State of the SEC West: The Contenders, Part Three of Three—Auburn
My continuation of a three-part series concerning the contenders in the SEC West.
As promised, I'm here to deliver the third and final part to my lil' mini-series on possible West champs. Let's take a look at the third team.
Auburn is in a crappy situation. They've committed to running the spread offense under new coordinator Tony Franklin.
Auburn fans were optimistic before the season. Many realized that the offense wasn't dynamic last year, but it was a down year for them on the whole offense. Brandon Cox had one of his worst years, which also played a large part.
Auburnites thought, "Well, I know if it ain't broke, don't fix it, but the spread sure does seem to work for everyone else. Whatever helps us win..."
Well, now they're fed up, and for good reason. A spread offense should NEVER score only three points in a ball game, no matter whose defense it is. After last week's poor outing versus the LSU Tigers, it is now time to be concerned.
Auburn, a favorite to win the West by some, find themselves in a predicament. You obviously have to finish out the season with Franklin. Cutting people loose in the middle of a season is almost never a good idea.
However, Tommy Tuberville can't wait any longer for this system to be put in. It's SEC time now. Poor Chris Todd was "running for his life" all game last week. Of course he couldn't have a good game with no protection. This, to me, is a direct result of the spread.
Why? Because the hogmollies up front aren't used to the tempo and fast pace of the spread offense. By the fourth quarter, the O-line was so worn out, it was getting beaten repeatedly by a fresh rotation of talented LSU defensive linemen. Auburn has to chill out a bit and get the ball moving on the ground.
Nothing is more demoralizing to a defense than knowing what's coming and being unable to stop it. That's how the Auburn Tigers used to run the show: tough-nosed SEC, line-'em-up-and-punch-'em-in-the-mouth football.
Their defense is still trying to play that way, but the offense is making it tough, what with going three-and-out all the time. Thus, the defense is constantly tired.
The Tigers have to begin to control the clock again and methodically march down the field for points, just like they have this entire millennium (some of Auburn's best teams ever—and just so we don't forget, they are the most accurate example of the BCS system flaws. Poor guys.). They have a stable full of solid running backs. Use 'em!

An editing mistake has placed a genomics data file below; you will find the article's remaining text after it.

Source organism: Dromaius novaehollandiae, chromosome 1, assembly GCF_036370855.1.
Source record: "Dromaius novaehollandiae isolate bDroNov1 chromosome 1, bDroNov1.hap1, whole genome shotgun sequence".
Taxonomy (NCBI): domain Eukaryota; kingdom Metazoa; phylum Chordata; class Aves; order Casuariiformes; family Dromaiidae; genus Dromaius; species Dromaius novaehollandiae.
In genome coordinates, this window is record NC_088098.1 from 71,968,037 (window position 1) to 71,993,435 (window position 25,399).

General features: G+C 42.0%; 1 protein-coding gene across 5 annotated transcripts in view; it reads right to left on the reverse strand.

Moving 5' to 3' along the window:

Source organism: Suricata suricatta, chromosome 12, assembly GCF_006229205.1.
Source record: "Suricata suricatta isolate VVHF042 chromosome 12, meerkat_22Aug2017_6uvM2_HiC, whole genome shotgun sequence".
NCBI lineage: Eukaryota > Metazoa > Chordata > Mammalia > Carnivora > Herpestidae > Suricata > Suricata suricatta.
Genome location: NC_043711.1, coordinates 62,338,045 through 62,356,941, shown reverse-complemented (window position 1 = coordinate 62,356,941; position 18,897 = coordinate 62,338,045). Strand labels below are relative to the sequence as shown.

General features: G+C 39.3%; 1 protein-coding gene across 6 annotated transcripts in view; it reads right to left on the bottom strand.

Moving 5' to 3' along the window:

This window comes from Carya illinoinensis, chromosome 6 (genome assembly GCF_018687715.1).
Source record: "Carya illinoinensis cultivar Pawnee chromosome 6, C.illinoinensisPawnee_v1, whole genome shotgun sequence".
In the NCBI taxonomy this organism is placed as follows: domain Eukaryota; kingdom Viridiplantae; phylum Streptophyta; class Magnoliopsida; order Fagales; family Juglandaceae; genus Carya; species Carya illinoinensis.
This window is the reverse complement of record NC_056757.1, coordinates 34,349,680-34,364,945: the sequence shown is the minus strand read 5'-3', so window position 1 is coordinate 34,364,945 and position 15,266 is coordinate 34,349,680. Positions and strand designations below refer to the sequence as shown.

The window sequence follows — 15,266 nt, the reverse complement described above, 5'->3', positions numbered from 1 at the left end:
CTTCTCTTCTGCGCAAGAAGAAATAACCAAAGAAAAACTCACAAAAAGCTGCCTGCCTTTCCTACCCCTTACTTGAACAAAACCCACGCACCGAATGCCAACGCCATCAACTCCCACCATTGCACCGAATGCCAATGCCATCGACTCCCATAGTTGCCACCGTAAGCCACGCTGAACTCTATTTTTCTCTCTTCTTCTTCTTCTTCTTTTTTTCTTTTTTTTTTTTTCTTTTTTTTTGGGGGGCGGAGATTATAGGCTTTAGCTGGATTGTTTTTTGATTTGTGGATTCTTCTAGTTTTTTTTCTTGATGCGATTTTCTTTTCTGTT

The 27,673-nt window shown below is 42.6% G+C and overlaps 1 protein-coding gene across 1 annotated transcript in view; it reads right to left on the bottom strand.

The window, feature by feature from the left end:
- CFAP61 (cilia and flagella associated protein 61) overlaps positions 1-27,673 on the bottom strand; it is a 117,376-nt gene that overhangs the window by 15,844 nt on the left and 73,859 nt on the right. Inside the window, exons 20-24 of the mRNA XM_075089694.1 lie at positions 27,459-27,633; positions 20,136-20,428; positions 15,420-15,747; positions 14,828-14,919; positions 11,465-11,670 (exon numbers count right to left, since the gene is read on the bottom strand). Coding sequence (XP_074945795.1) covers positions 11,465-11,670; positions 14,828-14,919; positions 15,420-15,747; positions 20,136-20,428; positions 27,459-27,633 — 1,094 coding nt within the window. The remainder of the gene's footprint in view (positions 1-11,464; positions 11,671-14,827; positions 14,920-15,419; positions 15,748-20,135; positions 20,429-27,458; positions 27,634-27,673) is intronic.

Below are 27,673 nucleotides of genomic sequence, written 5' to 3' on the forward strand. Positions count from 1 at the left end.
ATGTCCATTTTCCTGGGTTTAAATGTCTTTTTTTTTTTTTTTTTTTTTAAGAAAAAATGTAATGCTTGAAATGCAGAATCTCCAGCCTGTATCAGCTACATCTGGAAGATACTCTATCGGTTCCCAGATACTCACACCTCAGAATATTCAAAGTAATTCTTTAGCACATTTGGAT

If Auburn were scoring points at their regular pace (not too many, but certainly not three in games against the Mississippi States of the world), their only tests after last week's LSU game would have been Georgia and Alabama at the end of the season.
Unfortunately, nobody knows what the Tigers are going to do or when they're going to do it. All we do know is that change is coming in one form or another. My guess is Tuberville will begin to use the spread to rush more, not unlike the dynamic West Virginia offensive attacks of the last few years.
But until we see vast improvement, it will be a tough road for Aubie. They play Tennessee on the Plains this week. Tennessee plays good defense and has as much to play for this week as any team in the country. They're playing for pride and for their coach. Don't expect a blowout from either side.
After that, they must go to Nashville to face the upstart Vanderbilt Commodores. Look out, because Vandy is playing with confidence and heart this season. They're bowl huntin'.
Two games later, the Tigers go to Morgantown to battle West Virginia. Good thing for the Tigers that WVU is underachieving as well thus far in the season. Then it's on to the crucial last two games on their schedule: UGA and Alabama.
Georgia, at this point, is an easy pick to go in and beat Auburn on the Plains. However, we don't know exactly what they have. We'll know more after this week's Alabama game, where the Bulldogs will be pulling their third-ever "blackout."
The Alabama game is, luckily, two weeks later, giving Auburn a bye week to rest and prepare. But Alabama has a bye week also, and they'll be coming off Mississippi St. at home, not Georgia. The game is in Tuscaloosa this year, and the Tide are extremely hungry for a W.
I have to pick Alabama to win this game because of their necessity to win it and their season thus far in comparison with Auburn's. True, the Tide haven't had a real test yet, but nonetheless, they haven't looked as shaky as their cross-state counterpart.
With the present state of Auburn's football team, I have to say that they will lose to both Georgia and Alabama, and lose one of the three games between UT, Vandy, and West Virginia.
However, if Auburn can slip by the Vols, they have a good chance of going ahead and beating Vanderbilt and the Mountaineers, as Tennessee will be an emotional and hard-fought game, and their toughest test of the three.
Auburn's predicted record: 9-3 (5-3)
So there you have it—my predictions for the SEC West contenders. I have LSU going to Atlanta in December with Alabama in second and Auburn pulling into third. The other three teams are very interchangeable at the four, five, and six spots.
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